M: You know what? It seems like the melody and the lyrics come at the same time. It's a wierd thing. Like for "Out of the Blue", I was lying in the hospital bed in Osaka, Japan after having my son. I was in a dark situation - I had just had the emergency C section and I was in alot of pain and I was worried about the baby 'cause he only weighed two pounds and... literally, the words to "Out of the Blue" came to me like a ticker tape running across my brain. [Laughs] In order to calm myself down, I started singing, [Sings: Out of the blue - into my heart - wasn't expecting you so soon - but I'm so glad you're here - in my life - now everything is gonna be alright.] I kept singing that over and over and wrote the rest of the song on the day I recorded it.
D: Obviously "Out of the Blue" came out of your own experience. But does all of your writing come out of your experience or does anything else give you an idea or...?
M: I've kinda been selfish about that. Everything comes from my own experience. I haven't really written - you know what? The funny thing is that I write from my own experiences but alot of people relate to it.
D: Alot of recording artists have songs brought to them that maybe they didn't like, but maybe the record company liked it or the producer liked it and they recorded it and it became a huge hit and they had to sing it every night! [Laughs] Did anything like that every happen to you?
M: "Deep water"!!! [Laughs] I don't ever wanna sing the song again! [Laughs] And I loved that song when it first came out. When I first recorded it I felt like, "Ooo, I'm gonna be a star!" That kind of thing. But after nine thousand six hundred and seventy-two times I'm like [sighs: deep water, I'm drowning in this song!] [Laughs] Now, it's like, oh my gosh!!!
D! & M: Not AGAIN!!! [Laughs]
M: Sometimes I'll be racing offstage to keep from singing the song!
M & D!: [Laughs]
D: We did one gig though in Pennsylvania when nobody asked for it.
M: Yea, I KNOW!!! [Laughs]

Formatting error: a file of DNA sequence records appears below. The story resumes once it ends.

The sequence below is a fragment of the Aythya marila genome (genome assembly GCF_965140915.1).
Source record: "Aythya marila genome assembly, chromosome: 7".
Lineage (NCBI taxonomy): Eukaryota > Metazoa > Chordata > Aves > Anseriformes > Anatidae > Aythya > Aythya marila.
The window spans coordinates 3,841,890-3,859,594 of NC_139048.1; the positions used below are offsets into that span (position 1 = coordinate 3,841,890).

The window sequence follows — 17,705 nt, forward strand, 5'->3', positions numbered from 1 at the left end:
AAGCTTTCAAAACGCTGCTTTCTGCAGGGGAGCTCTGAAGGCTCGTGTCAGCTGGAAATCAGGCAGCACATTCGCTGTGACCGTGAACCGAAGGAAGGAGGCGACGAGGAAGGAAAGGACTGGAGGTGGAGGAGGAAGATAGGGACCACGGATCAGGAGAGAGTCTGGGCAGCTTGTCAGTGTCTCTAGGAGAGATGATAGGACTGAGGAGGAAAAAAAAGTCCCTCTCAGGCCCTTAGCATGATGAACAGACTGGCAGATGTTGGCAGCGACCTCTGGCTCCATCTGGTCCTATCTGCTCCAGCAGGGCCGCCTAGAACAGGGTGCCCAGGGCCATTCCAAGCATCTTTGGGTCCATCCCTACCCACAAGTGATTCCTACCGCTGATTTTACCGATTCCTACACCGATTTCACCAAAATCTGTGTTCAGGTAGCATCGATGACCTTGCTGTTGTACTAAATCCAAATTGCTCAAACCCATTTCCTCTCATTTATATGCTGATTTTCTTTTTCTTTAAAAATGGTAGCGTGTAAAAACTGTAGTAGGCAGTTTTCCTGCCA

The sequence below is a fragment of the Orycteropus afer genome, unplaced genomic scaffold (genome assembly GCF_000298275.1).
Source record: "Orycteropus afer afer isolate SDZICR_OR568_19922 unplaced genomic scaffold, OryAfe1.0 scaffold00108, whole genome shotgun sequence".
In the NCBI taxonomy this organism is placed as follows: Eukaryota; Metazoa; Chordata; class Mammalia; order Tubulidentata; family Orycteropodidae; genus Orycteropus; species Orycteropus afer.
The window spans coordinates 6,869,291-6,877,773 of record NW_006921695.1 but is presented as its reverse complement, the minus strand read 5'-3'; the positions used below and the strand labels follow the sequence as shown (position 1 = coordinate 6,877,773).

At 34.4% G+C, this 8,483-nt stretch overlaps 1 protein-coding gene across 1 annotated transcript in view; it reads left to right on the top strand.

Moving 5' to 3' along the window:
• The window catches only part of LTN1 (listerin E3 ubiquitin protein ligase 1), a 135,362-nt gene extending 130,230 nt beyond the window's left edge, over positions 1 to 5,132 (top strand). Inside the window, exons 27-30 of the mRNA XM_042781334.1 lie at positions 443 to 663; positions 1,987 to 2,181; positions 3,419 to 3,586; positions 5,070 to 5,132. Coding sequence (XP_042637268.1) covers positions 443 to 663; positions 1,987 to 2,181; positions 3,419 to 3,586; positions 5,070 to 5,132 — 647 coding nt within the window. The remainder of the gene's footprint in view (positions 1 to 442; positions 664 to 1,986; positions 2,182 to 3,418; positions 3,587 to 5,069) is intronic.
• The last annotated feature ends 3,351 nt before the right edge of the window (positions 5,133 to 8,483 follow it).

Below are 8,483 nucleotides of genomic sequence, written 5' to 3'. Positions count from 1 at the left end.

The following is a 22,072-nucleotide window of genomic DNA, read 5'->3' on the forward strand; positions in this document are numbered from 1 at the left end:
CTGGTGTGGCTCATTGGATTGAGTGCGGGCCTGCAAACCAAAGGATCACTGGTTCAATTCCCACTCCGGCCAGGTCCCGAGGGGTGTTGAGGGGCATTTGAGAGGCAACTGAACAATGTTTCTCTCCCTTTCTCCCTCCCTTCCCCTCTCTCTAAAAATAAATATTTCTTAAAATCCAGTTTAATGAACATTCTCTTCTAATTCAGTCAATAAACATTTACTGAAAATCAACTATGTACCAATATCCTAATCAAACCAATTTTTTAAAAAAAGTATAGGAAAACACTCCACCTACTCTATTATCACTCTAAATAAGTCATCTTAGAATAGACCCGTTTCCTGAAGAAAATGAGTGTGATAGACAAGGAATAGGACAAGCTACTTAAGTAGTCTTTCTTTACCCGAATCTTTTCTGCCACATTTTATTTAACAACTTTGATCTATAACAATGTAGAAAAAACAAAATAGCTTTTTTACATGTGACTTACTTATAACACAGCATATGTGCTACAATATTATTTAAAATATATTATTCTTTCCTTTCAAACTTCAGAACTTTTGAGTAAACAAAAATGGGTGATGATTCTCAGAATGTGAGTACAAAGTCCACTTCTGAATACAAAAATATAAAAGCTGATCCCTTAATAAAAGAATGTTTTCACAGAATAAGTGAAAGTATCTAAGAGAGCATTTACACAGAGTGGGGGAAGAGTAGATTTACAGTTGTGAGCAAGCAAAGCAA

D!: And it was like the first time ever that nobody in the audience was screaming for "Deep Water" all night. [Laughs] Now for the sake of singers reading this who have never had studio experience, what would you say is different for you in the studio as opposed to singing live?
M: In the studio you get to do it over and over and over and over until you get it right. Live - I'm so crazy - it's alot more pressure live. The studio is easier to me for some reason. I'm more chilled out - it's all about taking your time and doing it the way you want to. But then, live gives you an energy and a feeling - that instant feedback from people is awesome.
D: Now, you're about to do three nights at Blues Alley in DC which is a pretty small club. Do you have a preference in the venues you play? Do you prefer larger venues to smaller venues or does it matter?
M: I like larger venues only because I can get my whole band onstage. And because I can get more people in the room. Other than that I like small venues 'cause I can get closer to people and make eye contact and laugh and joke and be close to them. Alot of big places, everybody is so far away that you feel no vibe and it feels like you're working. In smaller places, I don't feel like I'm at work.
D: Overall, do you think too much focus is placed on image and not enough on music or actual talent and ability of the singer?
M: Oh yes, 100%. It's been like that since I can remember and I'm wondering if it's ever gonna change. I used to hope and pray that it would change. But I haven't experienced anything like that changing. It's just all about being pretty. And you know, everybody wants to be beautiful. You know... I guess, the people who are in charge of all this - I guess that's what they want. I guess when the people in charge wanna look at fat people, then it will be different.
M & D!: [Laughs]
D: But some of the people who are put up there as being pretty aren't necessarily pretty.
M: Now, that's the truth.
D: I mean, they do alot of airbrushing and things to make these people look whatever - but if you really take a good look at them, they're not really that cute.
M: But it doesn't matter. If they think they have the potential to make money, then they'll go with that person. They don't care.
D: I think of you in the same way that I think of - say, RACHELLE FERRELL. You guys are kind of on a fringe of the success track. There are alot of people who know who you are; who know your voices; who know your songs and will pay whatever and travel however far to hear you. And yet, on the bigger picture or the larger scale, you mention Maysa or Rachelle and people say, "Who?"
M: I know! That really trips me out. But I think I'm getting used to it - actually I don't wanna get used to it. I wanna keep fighting it.
D: Do you have any routines or regiments that you would like to share with the singers who are reading this? How you keep your voice healthy and in shape, especially when your schedule is crazy and you've got baby and family stuff and you're on the road and have to run around.
M: Pretty much, you have to get no less than seven hours sleep a night - somehow, a solid seven hours of sleep. When I was on tour with Incognito and we had back-to-back shows every night, we would get back on the tour bus every night and I didn't do much socializing - they called me anti-social many times. [Laughs] But they didn't understand I had to protect my voice. If they wanted me to sing the next night, they needed to leave me alone.